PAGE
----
I just finished a design project for a couple looking for a bird garden in their Menlo Park backyard. As more birds are being displaced through urban development (lack of trees for nesting and fruit-bearing shrubs for food sources) it is more important than ever to remember the birds when beginning a landscape design project.
Here is a useful article that I found written by Arvind Kumar, educator, native plant expert and California Native Plant Society board member.
Birds make a garden come alive. They are a source of endless entertainment, dashing, fluttering, feeding, jumping, scratching, drinking, bathing, and eventually flying off. These foraging creatures are independent spirits, wild at heart, but if you provide what they need food, water, shelter, and nesting spaces they will return to your urban garden again and again.
Bird feeders provide instant gratification to bird and human alike, but they require regular cleaning and refilling, not to mention cleaning of the mess below. A complementary and sustainable approach is to plant shrubs with berries that our feathered friends find irresistible. Here is a short list of shrubs to increase the carrying capacity of your garden naturally:
Blue Elderberry (Sambucus mexicana, pictured). I call this plant an avian cafeteria for the sheer variety and quantity of songbirds that visit it in July-August to snack on the pale blue berries. (Yes, the berries are edible by humans, too.) By nature a large shrub, this fast-growing deciduous plant can be easily pruned and shaped as a multi-trunked tree to 20.
Toyon (Heteromeles arbutifolia). An evergreen shrub to 8 that produces brilliant red berries in November-December. Flocks of cedar waxwings and other birds gorge on the berries until they disappear. Attractive in flower as well as fruit, this native, non-invasive alternative to firethorn or cotoneaster is a must for bird-friendly gardens.
Holly-leaved Cherry (Prunus ilicifolia). A lush green densely branched versatile shrub that can be trained as a hedge or allowed to grow to a 20 tree. Flowers attract insects (therefore birds) in spring; fruit attracts birds in late summer/fall. Slow growing, drought tolerant.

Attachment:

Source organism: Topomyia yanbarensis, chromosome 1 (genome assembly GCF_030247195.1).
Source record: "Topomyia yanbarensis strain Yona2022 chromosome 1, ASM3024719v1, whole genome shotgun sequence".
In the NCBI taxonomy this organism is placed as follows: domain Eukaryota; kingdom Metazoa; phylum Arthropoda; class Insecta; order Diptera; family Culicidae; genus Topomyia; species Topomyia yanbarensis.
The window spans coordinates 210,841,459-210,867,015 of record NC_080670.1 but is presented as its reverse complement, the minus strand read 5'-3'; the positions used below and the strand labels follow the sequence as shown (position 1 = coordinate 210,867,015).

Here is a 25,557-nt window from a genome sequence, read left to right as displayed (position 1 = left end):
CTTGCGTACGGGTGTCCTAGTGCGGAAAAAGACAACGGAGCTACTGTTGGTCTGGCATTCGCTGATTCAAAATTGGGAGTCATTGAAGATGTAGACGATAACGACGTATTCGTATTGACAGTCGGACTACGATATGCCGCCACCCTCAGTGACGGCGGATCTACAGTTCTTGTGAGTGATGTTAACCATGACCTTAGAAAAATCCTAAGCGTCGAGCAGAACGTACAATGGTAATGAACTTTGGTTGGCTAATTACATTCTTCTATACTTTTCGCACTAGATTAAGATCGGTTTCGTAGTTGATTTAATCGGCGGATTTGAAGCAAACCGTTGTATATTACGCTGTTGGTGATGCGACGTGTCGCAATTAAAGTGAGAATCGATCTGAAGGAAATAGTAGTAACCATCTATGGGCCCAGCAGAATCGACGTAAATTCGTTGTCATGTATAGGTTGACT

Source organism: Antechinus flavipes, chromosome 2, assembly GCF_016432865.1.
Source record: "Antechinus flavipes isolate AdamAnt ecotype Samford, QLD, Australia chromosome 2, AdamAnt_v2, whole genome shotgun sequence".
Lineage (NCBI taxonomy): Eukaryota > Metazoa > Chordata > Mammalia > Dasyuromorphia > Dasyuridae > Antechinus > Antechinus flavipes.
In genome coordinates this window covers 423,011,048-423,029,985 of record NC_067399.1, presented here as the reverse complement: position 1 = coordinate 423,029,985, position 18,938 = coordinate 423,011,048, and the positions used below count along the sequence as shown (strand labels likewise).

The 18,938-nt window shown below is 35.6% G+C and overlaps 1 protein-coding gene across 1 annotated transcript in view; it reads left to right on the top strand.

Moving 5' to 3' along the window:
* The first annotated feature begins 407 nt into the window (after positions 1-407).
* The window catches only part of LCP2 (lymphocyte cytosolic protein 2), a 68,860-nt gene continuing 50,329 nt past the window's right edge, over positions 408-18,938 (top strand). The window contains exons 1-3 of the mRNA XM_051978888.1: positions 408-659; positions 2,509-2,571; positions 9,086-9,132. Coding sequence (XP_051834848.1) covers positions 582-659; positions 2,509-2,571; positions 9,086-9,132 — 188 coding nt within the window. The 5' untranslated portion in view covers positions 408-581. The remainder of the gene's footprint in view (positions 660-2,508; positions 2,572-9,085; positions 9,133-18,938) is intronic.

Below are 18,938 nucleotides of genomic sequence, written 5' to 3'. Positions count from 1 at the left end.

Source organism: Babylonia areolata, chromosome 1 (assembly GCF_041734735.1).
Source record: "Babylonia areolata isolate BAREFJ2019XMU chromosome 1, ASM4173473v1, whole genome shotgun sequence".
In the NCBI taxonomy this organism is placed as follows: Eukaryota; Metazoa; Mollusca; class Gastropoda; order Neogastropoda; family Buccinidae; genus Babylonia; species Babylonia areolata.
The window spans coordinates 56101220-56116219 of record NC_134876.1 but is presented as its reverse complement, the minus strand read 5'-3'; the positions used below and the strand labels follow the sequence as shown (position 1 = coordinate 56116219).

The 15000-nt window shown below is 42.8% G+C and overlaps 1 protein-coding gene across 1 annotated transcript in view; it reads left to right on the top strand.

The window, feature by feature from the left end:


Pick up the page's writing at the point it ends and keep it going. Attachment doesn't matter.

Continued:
Coffeeberry (Rhamnus californica). A handsome shrub with dark green foliage and stems that mature from mahogany to brown. Looks good year round. Tiny flowers attract hummingbirds and native bees in spring. Berries go from green to red to chocolate in fall, and are consumed eagerly by birds.
Oregon Grape (Berberis aquifolium). The state shrub of our neighboring state thrives in part shade. Shiny green leaves and yellow flower clusters adorn it in spring. By fall, the flowers have turned into purple berries that the birds love. Cold weather infuses red color to leaves.
In addition to food, birds need a steady source of water, especially during the dry, hot summer months. Include a water feature in the garden: it may be a simple fountain or a more elaborate stream or pond, or something as basic as a bird bath that is cleaned and refilled, often several times a day in very hot weather. If you provide it, they will find it.
Shelter is a critical component of bird habitat. Densely branching shrubs thwart larger predators and provide safe haven to small birds. Shrubs that provide food as well as shelter do double duty, and are preferred choices.
Each species has its own unique nesting requirements, and it is best to include trees and shrubs of varying sizes in the garden to provide a diversity of options for nesting sites.
Lastly, if you are concerned about wild birds and their safety with your cat around, please consider a wonderful (but funny looking) option called the Cat Bib.
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